About two thirds of the way through ‘The Fabric of Tombstones’ there’s a line – short and sweet though it is – that perhaps sums up what we should expect from B.F Jones’ debut flash fiction collection.
‘All these souls, here momentarily, before going there permanently, trying to get on with their lives and make sense of it all.’
‘The Fabric of Tombstones’ is, without a doubt, a character driven flash fiction collection that feeds off the anxieties and experiences of death (and life) and zeroes in on them acutely. That is what makes flash fiction. Whilst the background to each story we read is no doubt important, nothing quite compares to the characters who exist within those worlds we create. Here, Jones has created an interconnected microcosm of people we know – the next-door neighbour, the gossiping mother at school, the parent who lost a child and the elderly man who is surely about to die. Yet within that familiarity, there is the nuances – the subtleties and implications of actions, and (as someone who loves something off-kilter) the weird and the haunting.
Stacked with 26 tales, ‘The Fabric of Tombstones’ is rich in flash fiction and rich too, in its tapestry of interwoven lives. Characters appear and reappear throughout – either directly, or occasionally through the odd name check and brief illusion to their life (or even their demise – the title of the collection should give you a hint at what’s to come). Death rules in ‘The Fabric of Tombstones’. It bleeds across the pages and ties our characters together and pulls them apart. Cliché though it is, death truly is a certainty (so too are taxes, well, for some of us at least.)
But death – and life – is not the be all and end all for these characters. They exist within the fissures of each, oscillating in and out. In ‘William’s Last Words’ we are treated a man (William) and his last words before the grim reaper takes him -‘Oh Dear.’ Turns out they weren’t the words he was going for, and in what we assume is the afterlife, they plague him. However, so consumed are we by William’s gripe with himself, that it takes us, and him, a while to realise that perhaps he isn’t dead at all. And that perhaps, he can have a second go at dying, and get the words right this time. Here Jones twists the ending, and quite neatly interlaces comical undertones.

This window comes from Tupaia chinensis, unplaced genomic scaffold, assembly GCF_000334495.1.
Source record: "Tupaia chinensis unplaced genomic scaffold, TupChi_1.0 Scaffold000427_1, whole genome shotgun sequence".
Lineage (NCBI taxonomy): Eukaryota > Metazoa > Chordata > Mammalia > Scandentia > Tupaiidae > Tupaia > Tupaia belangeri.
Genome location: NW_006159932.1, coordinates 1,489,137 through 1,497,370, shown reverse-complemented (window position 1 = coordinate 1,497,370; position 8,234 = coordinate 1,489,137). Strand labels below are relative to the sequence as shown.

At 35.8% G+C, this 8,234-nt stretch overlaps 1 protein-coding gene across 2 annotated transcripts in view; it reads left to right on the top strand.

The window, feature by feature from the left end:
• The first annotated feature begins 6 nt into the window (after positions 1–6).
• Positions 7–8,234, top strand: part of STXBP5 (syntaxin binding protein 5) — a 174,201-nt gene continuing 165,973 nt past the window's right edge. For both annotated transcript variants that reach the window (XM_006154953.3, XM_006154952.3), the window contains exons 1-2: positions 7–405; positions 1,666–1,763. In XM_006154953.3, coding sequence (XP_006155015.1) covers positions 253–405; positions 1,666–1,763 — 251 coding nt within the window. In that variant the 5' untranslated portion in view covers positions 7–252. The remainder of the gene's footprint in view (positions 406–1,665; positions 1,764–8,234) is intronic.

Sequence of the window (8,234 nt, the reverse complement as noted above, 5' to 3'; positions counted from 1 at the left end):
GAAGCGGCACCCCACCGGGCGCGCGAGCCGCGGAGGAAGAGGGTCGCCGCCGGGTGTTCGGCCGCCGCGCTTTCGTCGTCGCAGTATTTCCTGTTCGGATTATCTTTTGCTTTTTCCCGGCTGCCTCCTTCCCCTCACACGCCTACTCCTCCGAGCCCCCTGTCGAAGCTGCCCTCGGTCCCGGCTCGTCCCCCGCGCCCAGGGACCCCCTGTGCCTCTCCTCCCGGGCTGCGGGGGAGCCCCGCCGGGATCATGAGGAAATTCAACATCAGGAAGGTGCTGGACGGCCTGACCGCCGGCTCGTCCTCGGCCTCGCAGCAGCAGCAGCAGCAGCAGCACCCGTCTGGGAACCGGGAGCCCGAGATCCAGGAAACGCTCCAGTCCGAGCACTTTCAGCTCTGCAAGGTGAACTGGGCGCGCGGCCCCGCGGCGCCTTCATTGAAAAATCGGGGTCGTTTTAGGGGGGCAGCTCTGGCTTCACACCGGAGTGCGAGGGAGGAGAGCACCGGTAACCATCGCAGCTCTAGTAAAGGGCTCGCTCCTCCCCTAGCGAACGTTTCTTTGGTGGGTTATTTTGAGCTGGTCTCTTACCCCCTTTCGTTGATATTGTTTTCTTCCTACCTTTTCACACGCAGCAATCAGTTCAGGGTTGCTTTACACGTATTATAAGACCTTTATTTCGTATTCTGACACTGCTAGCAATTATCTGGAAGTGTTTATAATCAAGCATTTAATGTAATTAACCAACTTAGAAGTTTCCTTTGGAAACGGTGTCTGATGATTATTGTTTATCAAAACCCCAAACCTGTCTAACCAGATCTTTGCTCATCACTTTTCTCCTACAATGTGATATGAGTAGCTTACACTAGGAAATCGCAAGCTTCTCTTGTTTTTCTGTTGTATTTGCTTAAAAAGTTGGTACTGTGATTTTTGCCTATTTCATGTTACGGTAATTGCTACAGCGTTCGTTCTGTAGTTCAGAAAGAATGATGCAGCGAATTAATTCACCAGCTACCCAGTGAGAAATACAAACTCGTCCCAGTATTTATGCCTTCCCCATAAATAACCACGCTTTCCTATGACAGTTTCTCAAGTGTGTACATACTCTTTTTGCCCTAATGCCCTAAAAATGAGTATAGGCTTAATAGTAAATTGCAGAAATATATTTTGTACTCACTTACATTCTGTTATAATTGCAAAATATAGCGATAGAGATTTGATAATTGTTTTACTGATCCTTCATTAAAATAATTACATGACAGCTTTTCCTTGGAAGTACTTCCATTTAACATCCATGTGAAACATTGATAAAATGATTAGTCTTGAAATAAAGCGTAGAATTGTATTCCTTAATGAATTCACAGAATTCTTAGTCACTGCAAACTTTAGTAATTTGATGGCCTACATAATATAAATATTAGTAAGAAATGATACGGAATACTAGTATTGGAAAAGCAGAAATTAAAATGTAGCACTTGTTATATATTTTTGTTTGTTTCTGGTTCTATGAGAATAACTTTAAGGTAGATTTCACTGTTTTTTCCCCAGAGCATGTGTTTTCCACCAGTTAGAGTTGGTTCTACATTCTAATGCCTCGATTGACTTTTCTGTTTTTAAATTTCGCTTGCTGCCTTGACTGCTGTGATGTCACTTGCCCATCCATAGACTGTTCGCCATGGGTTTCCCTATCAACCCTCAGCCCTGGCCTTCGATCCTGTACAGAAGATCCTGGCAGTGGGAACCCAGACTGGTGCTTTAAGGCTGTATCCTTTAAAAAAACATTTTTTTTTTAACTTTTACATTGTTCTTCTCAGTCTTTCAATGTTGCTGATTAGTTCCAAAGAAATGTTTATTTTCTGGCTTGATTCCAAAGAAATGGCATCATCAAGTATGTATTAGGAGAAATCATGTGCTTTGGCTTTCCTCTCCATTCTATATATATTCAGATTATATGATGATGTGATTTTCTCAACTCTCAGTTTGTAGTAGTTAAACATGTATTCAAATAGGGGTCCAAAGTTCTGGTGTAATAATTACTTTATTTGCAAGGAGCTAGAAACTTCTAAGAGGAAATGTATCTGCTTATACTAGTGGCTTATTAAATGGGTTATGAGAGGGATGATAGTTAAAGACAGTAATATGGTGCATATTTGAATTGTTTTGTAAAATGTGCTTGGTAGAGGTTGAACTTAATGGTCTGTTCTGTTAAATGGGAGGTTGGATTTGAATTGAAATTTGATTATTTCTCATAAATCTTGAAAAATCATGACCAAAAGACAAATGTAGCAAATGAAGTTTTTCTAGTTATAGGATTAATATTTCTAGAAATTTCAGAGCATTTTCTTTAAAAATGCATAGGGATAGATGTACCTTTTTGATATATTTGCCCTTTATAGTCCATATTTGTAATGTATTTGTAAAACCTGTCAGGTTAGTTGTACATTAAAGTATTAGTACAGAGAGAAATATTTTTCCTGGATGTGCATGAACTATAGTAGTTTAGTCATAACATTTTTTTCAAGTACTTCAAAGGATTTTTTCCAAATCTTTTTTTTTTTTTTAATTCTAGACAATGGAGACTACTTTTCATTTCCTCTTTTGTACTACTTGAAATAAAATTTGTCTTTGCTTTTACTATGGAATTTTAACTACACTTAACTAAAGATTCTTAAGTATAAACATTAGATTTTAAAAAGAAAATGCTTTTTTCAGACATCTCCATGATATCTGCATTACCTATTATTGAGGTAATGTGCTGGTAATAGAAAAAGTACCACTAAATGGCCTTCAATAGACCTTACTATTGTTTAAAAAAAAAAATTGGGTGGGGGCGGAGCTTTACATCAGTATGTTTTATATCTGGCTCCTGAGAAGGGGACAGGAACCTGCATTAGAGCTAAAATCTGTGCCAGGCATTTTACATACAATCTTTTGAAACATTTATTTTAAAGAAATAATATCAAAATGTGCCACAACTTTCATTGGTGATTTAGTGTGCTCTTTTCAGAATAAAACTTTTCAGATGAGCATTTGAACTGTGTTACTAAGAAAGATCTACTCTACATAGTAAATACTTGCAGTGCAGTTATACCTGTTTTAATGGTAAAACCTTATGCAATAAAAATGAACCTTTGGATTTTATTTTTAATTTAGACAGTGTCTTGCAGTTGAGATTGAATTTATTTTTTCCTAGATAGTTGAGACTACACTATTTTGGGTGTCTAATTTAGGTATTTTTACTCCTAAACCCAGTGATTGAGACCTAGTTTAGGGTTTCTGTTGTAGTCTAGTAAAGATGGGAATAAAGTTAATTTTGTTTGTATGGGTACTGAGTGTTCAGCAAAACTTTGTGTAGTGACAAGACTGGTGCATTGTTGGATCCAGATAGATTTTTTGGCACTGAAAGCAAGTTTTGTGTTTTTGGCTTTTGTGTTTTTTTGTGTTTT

The twist of an ending is a technique that Jones wields across many of the 26 tales and does so with skill. You think you’re on sure ground, until she goes ahead and pulls the rug. ‘Five Trees’, ‘26’ and ‘Waiting for Death’ all take a snap turn towards the end – ‘Five Trees’ especially and wickedly so. Turns out the wife you think has left you might only be a cellar away.
Talking of people in cellars, elsewhere Jones leads us down various uncanny paths. In ‘Pigeon Trouble’ there’s the issue of a narrow chimney and an array of dead pigeons. Strangely enough, the chimney is sealed, begging the delicious question – ‘where did all the pigeons come from?’. In ‘Angel Wing’ we are transported to a house with weird noises. And whilst the premise isn’t anything new – we’ve all read something about a suspected haunted house – Jones still delivers, ramping up the tension and knitting in a plot within a plot. Yes, the house is odd, but what about the couple inside it – especially Gemma and her grief for the child she has lost.
It’s hard to give airtime to each piece within ‘The Fabric of Tombstones’ – and we’d be here too long (she says, whilst currently in lockdown, with nowhere to go.) But let it be known that there is much to be enjoyed from the 26 flash fictions included. Some have been previously published in various journals such as STORGY Magazine and Cabinet of Heed – and some are brand new for the collection. Yet each follow one another neatly. Cohesion is a masterstroke of a good collection, where each piece compliments one another. Here, that’s not in doubt. And whilst I wish some pieces were longer – but that’s a selfish wish on my part – and some where I get to experience the characters lives a little deeper, ‘The Fabric of Tombstones’ is a wonderful collection that turns and turns, delivering delicate prose and intriguing cast of characters. It also delivers a killer final flash fiction, one that leaves us with a brilliant final line that rounds the collection off in style.
‘And she grabs her scythe, and walks out, slamming the door.’
The Fabric of Tombstones is published by The Writing Collective and is available here.
B F Jones
B F Jones is French and moved to the UK in 2002. She lives in Surrey with her husband, three children and cat, and works as a digital project manager. In her spare time, she enjoys running, cooking, family time, and reviewing books for STORGY Magazine. She started writing a few year back but didn’t submit much. She eventually started doing so in 2017. She was commended for the LISP Flash Fiction Competition as well as for the R C Sheriff Trust’s Literary Prize in Autumn 2017 after which she took a writing break for a year before starting to submit to various magazines. She has stories published in several places including The Cabinet of Heed, Spelk, Bending Genres, The Fiction Pool, Back Patio, Funny Pearls and An Elephant Never.
Reviewed by Emily Harrison
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